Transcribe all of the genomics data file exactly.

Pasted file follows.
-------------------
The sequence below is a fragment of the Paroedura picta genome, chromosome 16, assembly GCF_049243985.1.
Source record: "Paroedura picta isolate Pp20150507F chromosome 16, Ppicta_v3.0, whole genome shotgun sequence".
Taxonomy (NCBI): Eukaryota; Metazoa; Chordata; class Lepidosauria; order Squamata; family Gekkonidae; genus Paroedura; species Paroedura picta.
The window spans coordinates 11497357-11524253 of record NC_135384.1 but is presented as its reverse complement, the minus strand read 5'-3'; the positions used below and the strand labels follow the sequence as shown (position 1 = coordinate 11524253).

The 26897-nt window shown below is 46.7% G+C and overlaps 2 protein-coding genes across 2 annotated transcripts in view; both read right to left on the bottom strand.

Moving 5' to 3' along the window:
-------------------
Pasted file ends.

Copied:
The sequence below is a fragment of the Paroedura picta genome, chromosome 16, assembly GCF_049243985.1.
Source record: "Paroedura picta isolate Pp20150507F chromosome 16, Ppicta_v3.0, whole genome shotgun sequence".
Taxonomy (NCBI): Eukaryota; Metazoa; Chordata; class Lepidosauria; order Squamata; family Gekkonidae; genus Paroedura; species Paroedura picta.
The window spans coordinates 11497357-11524253 of record NC_135384.1 but is presented as its reverse complement, the minus strand read 5'-3'; the positions used below and the strand labels follow the sequence as shown (position 1 = coordinate 11524253).

The 26897-nt window shown below is 46.7% G+C and overlaps 2 protein-coding genes across 2 annotated transcripts in view; both read right to left on the bottom strand.

Moving 5' to 3' along the window: